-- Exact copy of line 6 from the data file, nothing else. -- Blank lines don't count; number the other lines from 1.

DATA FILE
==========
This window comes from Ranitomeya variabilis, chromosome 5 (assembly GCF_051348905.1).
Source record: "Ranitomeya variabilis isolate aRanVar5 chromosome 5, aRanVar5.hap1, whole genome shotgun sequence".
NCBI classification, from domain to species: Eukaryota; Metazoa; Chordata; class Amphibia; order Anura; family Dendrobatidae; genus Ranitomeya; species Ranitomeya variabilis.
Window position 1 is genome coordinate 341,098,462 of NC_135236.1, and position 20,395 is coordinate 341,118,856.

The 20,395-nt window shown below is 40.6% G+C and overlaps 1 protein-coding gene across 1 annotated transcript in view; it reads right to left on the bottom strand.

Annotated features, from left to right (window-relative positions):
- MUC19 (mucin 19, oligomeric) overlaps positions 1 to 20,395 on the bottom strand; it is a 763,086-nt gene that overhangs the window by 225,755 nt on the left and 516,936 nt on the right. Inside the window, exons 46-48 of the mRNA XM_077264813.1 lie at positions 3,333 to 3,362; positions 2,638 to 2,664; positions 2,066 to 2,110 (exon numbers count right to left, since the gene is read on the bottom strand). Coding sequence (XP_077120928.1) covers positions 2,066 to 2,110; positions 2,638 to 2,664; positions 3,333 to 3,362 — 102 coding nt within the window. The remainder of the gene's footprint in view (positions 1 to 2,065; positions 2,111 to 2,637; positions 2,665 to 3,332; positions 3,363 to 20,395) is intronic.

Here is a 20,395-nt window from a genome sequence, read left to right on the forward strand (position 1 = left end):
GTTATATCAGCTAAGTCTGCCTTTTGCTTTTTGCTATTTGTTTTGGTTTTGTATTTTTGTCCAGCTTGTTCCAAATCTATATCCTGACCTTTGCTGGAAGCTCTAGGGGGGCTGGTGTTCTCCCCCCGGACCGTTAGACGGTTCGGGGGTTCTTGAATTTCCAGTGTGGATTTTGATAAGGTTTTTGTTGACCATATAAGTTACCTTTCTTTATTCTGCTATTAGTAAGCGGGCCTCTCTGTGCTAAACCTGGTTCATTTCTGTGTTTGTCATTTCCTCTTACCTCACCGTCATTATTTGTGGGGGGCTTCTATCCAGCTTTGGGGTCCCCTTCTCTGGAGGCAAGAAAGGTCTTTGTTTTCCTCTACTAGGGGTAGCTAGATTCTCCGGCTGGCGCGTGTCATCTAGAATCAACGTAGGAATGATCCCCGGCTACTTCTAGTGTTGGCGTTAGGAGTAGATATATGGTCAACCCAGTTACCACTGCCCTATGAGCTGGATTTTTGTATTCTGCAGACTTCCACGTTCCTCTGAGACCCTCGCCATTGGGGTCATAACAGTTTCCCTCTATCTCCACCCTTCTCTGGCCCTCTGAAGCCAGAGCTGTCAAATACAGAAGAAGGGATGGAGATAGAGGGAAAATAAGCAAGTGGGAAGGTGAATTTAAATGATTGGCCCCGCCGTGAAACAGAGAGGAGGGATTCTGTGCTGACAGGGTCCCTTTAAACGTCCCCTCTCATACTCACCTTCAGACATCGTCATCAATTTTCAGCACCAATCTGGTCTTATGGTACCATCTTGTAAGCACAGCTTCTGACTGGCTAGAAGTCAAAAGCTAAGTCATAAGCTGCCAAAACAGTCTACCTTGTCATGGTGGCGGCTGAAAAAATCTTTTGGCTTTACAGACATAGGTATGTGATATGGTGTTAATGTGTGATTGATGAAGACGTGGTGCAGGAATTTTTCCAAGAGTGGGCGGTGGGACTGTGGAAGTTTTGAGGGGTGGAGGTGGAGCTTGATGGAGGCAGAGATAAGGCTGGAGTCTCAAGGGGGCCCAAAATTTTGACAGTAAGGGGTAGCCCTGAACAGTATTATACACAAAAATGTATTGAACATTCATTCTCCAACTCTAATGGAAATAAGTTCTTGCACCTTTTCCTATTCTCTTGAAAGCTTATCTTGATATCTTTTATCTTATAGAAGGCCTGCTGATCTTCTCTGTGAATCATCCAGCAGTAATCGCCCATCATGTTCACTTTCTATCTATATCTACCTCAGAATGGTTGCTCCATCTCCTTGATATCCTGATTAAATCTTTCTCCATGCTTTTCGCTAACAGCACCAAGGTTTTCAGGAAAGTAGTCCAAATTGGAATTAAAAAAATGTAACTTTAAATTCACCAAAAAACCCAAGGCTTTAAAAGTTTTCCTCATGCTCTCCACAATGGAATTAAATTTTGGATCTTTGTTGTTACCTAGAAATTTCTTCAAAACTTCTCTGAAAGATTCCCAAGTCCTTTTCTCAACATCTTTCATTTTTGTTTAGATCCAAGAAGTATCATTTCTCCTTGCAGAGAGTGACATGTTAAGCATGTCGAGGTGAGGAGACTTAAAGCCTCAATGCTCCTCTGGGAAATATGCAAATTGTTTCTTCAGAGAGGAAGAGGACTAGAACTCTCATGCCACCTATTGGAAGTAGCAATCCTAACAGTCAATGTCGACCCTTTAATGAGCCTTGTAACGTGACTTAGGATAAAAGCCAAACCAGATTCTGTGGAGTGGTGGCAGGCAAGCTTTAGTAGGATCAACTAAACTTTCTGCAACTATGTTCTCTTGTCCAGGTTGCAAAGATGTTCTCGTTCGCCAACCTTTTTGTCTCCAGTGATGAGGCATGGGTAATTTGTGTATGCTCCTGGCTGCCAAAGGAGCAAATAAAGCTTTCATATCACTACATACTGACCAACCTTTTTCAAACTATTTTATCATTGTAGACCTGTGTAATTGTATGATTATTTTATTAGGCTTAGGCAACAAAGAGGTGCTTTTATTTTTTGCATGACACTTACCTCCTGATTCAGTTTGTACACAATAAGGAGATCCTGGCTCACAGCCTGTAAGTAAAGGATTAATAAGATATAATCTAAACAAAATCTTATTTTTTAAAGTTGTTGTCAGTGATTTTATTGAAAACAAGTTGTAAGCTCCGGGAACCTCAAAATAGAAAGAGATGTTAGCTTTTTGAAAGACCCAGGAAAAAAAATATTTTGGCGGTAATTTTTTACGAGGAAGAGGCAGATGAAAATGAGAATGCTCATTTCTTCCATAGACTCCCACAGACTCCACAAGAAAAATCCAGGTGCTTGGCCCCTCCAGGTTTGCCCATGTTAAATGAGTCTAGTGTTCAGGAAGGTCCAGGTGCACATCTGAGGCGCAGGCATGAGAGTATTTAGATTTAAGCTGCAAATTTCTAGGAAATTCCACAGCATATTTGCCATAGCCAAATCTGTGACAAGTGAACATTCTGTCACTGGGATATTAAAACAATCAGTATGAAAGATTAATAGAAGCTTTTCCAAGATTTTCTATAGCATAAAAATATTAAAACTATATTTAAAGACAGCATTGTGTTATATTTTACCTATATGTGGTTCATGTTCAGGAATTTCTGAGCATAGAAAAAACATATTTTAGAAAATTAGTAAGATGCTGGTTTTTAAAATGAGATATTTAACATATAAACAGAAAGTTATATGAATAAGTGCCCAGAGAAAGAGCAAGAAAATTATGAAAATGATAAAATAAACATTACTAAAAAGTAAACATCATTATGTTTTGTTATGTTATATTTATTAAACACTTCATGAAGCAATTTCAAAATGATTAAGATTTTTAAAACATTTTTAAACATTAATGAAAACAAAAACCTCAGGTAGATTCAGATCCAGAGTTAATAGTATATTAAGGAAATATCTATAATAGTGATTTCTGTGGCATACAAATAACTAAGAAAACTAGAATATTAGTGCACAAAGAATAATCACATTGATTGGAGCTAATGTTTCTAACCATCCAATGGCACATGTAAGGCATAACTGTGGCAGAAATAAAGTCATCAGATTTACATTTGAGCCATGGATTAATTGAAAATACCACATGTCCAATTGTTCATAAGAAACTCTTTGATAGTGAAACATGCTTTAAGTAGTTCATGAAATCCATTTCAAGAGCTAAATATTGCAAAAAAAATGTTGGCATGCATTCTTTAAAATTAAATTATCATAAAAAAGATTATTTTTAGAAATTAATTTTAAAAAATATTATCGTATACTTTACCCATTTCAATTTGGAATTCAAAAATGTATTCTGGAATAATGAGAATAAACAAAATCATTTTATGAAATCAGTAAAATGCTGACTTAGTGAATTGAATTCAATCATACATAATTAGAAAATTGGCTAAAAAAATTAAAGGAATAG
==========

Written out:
Annotated features, from left to right (window-relative positions):